In accordance with the present invention, a convenient method has been developed for producing dry finished coated paperboard to achieve a surface smoothness and print quality heretofore only available by wet finishing, but without the attendant caliper or bulk loss and increased raw material costs involved with wet finishing. The method comprises the use of a water soluble plasticizer, having a boiling point above about 100 degrees C., in the surface sizing formulation conventionally applied to paperboard before machine calendering and coating. In addition, for further improving the effectiveness of the present method, the surface sizing formulation is preferably applied with a blade coater, gateroll or like arrangement so that the sizing material applied remains substantially on the surface of the paperboard and does not penetrate the surface of the paperboard to the degree normally experienced with a conventional size press. The size press formulation contemplated by the present invention may or may not contain a pigment, and the amount applied should be in the range of from about 0.75-3.5 lb./side/ream (ream size 500 sheets, 25"38). The preferred size press formulation contains starch, although other binder materials such as animal glues or synthetic polymers are also suitable, and the amount of water soluble plasticizer added is on the order of from about 5-20% based on the weight of binder used. The pick up at the size press is generally related to the solids content of the size press formulation and will vary depending on the type of binder used, i.e., starch or latex. However, for the present invention, a solids content of from about 4-32% can be used to achieve a satisfactory product.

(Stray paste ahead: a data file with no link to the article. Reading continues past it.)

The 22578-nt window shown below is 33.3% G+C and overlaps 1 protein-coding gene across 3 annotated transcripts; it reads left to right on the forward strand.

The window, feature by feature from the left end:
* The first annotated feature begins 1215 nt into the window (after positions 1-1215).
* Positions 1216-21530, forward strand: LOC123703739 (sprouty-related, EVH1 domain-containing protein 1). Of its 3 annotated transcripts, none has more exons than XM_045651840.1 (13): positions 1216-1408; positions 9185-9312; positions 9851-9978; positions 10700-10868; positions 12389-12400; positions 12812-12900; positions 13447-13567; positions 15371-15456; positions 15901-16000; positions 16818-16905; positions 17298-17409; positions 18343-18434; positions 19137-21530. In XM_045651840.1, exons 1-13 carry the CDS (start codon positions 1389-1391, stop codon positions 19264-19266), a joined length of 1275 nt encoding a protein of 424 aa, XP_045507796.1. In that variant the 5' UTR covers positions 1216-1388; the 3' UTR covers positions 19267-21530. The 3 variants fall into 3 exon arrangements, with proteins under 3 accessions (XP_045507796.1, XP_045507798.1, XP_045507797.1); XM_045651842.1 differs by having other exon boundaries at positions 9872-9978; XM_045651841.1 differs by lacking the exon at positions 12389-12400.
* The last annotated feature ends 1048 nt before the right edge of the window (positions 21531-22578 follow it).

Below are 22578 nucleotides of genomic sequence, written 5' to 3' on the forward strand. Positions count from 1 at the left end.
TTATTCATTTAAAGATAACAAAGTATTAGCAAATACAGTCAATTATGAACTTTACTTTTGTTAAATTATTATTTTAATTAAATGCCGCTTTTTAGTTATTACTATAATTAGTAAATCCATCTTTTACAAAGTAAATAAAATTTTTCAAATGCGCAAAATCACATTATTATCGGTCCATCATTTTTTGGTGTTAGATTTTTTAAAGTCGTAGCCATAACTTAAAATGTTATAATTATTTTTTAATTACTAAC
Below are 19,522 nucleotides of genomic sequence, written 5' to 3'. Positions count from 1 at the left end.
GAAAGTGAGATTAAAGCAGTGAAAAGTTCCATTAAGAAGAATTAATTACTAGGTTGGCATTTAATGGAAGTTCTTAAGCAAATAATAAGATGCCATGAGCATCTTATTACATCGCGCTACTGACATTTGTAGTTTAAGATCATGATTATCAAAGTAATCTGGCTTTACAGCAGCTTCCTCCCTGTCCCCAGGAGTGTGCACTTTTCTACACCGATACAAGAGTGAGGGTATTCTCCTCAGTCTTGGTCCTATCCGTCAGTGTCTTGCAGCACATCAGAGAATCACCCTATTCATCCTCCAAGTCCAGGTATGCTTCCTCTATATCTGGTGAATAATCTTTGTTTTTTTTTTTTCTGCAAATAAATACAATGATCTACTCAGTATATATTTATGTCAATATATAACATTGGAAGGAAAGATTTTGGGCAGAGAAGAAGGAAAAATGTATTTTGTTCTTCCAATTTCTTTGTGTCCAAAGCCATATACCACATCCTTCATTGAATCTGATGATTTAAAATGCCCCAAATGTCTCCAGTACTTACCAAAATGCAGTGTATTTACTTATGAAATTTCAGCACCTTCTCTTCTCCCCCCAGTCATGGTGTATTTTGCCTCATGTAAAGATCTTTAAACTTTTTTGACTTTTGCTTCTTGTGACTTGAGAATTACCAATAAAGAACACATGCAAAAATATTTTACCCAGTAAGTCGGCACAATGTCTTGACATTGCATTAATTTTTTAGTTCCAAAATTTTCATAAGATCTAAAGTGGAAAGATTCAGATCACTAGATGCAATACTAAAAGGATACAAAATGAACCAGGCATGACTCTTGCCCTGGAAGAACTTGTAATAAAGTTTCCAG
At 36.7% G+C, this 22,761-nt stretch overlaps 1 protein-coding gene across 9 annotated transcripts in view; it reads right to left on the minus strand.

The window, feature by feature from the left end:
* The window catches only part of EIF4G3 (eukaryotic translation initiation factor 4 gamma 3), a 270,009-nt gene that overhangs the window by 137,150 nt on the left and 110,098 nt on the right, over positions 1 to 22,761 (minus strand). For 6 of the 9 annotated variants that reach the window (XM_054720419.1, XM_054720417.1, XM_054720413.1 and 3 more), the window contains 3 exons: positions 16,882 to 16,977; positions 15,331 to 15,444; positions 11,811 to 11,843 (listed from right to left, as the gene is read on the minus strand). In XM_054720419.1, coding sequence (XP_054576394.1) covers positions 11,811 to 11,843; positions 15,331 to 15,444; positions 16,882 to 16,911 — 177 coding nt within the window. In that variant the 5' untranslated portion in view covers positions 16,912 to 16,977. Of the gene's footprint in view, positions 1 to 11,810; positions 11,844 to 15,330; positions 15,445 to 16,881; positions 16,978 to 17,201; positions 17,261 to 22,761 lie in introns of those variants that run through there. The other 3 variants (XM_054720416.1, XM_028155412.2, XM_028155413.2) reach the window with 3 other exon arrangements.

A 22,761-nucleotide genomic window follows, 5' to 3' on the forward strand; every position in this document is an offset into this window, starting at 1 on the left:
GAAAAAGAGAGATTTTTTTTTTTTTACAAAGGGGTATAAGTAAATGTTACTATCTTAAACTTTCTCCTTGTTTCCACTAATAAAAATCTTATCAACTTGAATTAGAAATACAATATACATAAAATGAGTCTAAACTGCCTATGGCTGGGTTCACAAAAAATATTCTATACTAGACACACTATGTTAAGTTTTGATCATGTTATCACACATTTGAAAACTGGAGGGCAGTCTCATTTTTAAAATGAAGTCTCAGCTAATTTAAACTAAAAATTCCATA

After application of the surface sizing formulation according to the present invention, the paperboard is machine calendered in the normal manner, but without the addition of water at the calender stack. Because of the presence of the plasticizer in the sizing formulation, the surface of the paperboard responds to the action of the machine calender as effectively as in the case of wet finishing. The reason for the response is believed to be due to the fact that the plasticizer present in the size press formulation remains primarily on the surface of the paperboard, and only the surface layer becomes compacted and smoothed under the pressure applied at the calender. Thus, the bulk of the paperboard is not affected to any great extent by the calendering action and the losses in caliper due to densification of the paperboard is minimal, if any.

The plasticizers contemplated for use in the present invention include polyhydroxy alcohols and derivatives of the same, such as glycerine, glyceral, glycol, trimethylene glycol. glycide and the ethers and esters of polyhydroxy alcohols. These plasticizers are water soluble, are stable and have boiling points sufficiently in excess of the boiling point of water, whereby they are retained on the paperboard even if it is heated as high or above the boiling point of water.

BRIEF AND DETAILED DESCRIPTION OF THIS FIGURE